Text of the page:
Popular Side Effects News and Current Events | Page 2

Popular Side Effects News and Current Events, Side Effects News Articles.
Sort By: Most Relevant | Most Recent
Page 2 of 25 | 1000 Results
Completing the drug design jigsaw
A powerful new way of analysing how drugs interact with molecules in the body could aid the design of better treatments with fewer side-effects. (2017-10-05)

More selective elimination of leukemia stem cells and blood stem cells
Hematopoietic stem cells from a healthy donor can help patients suffering from acute leukemia. However, the side effects of therapies are often severe. A group of researchers led by the University of Zurich have now shown how human healthy and cancerous hematopoietic stem cells can be more selectively eliminated using immunotherapy instead of chemotherapy in mice. The aim is to test the new immunotherapy in humans as soon as possible. (2020-05-08)

How tails help geckos and other vertebrates make great strides
A wagging tail is often associated with dogs' emotions, but the side-to-side motion may also help them take longer strides and move faster, according to a study by researchers at the University of California, Riverside. The research was done on leopard geckos, which are ideal animals for the study of tail function because they naturally lose their tails as a defense mechanism against predators in a process called autotomy. (2017-09-07)

New RNAi treatment targets eye inflammation
Scientists have developed a new RNA interference (RNAi) therapeutic agent that safely blocked ocular inflammation in mice, potentially making it a new treatment for human uveitis and diabetic retinopathy. (2017-02-13)

New UC study may help guide treatment of pediatric anxiety
Researchers from the University of Cincinnati looked at common medications prescribed for children and adolescents with anxiety disorders, to determine the most effective and best-tolerated. This study revealed that selective serotonin reuptake inhibitors (SSRIs) performed best overall. The results, available online in the Journal of Clinical Psychiatry, include the largest amount of data to date for analyses of pediatric anxiety disorder treatments. (2019-02-01)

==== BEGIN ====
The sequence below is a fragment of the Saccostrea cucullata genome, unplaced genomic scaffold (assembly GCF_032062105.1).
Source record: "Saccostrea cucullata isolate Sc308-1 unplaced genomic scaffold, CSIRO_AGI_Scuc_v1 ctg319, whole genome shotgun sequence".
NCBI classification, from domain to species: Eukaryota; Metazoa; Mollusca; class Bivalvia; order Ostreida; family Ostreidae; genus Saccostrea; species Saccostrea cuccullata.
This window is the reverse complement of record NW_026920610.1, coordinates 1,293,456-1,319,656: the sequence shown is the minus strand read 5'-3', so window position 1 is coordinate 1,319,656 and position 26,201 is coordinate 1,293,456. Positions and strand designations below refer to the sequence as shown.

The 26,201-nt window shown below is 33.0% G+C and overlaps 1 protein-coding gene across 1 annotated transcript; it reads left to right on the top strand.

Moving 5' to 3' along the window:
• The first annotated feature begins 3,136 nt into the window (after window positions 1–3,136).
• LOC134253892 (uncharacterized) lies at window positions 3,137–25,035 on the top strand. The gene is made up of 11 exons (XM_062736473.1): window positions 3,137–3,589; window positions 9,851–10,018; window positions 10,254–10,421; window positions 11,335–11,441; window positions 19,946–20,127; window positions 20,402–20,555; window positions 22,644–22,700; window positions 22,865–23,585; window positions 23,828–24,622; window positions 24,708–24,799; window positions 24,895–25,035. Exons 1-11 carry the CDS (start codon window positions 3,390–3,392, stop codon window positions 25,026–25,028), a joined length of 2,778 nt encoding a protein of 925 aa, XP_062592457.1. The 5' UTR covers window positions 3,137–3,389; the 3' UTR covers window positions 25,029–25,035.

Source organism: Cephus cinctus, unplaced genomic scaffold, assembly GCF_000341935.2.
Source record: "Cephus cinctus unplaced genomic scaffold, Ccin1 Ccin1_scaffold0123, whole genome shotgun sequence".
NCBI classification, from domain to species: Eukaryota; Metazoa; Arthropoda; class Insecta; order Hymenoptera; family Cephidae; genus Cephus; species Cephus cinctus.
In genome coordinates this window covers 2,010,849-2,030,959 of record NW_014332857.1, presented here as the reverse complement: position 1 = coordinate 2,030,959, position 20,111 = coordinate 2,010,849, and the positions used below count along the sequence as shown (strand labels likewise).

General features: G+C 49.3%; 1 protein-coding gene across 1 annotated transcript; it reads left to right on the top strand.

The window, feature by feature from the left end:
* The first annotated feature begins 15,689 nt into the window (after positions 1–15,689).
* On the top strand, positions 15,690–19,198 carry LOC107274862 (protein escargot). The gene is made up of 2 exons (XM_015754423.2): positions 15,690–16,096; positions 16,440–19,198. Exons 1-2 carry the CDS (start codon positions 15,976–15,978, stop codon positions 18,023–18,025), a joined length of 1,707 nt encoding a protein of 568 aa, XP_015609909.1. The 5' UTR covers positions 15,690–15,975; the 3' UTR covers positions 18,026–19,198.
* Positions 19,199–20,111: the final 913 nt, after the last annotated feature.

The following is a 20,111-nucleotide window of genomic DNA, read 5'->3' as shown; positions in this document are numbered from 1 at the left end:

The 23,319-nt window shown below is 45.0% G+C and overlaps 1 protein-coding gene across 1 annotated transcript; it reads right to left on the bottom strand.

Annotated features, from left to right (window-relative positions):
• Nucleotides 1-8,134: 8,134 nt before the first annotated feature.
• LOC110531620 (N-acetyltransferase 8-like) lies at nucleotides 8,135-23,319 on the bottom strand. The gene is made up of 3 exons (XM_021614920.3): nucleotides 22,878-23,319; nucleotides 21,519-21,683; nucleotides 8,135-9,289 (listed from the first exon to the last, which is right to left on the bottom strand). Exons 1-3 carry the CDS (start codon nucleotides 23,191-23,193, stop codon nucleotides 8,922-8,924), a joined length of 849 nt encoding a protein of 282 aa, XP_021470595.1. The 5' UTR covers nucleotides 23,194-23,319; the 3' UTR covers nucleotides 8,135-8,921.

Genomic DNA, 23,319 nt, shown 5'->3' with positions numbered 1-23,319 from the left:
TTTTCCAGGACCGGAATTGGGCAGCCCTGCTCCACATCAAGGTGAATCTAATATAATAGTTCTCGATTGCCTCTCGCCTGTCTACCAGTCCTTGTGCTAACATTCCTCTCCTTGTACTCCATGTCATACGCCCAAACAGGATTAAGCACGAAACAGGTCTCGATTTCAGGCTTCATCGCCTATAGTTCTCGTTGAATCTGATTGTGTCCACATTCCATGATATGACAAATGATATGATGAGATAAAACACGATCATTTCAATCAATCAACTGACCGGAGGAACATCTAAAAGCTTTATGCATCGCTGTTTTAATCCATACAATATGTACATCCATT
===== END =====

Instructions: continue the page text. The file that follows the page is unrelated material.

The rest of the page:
Chance is a factor in the survival of species
In a major study, biologists at Lund University in Sweden have studied the role of chance in whether a species survives or dies out locally. One possible consequence according to the researchers, is that although conservation initiatives can save endangered species, sometimes chance can override such efforts. (2018-03-26)

New focus on where heart disease and breast cancer treatment meet
The American Heart Association has released the first scientific statement about heart disease and breast cancer, calling for more research and collaboration between the fields of oncology and cardiology to treat and prevent both diseases. (2018-02-01)

Which pain medication is safest for arthritis patients?
In a recent Alimentary Pharmacology & Therapeutics study, arthritis patients taking nonsteroidal anti-inflammatory drugs (NSAIDs) for pain plus a stomach acid-reducing medicine called esomeprazole had infrequent gastrointestinal side effects. (2018-04-19)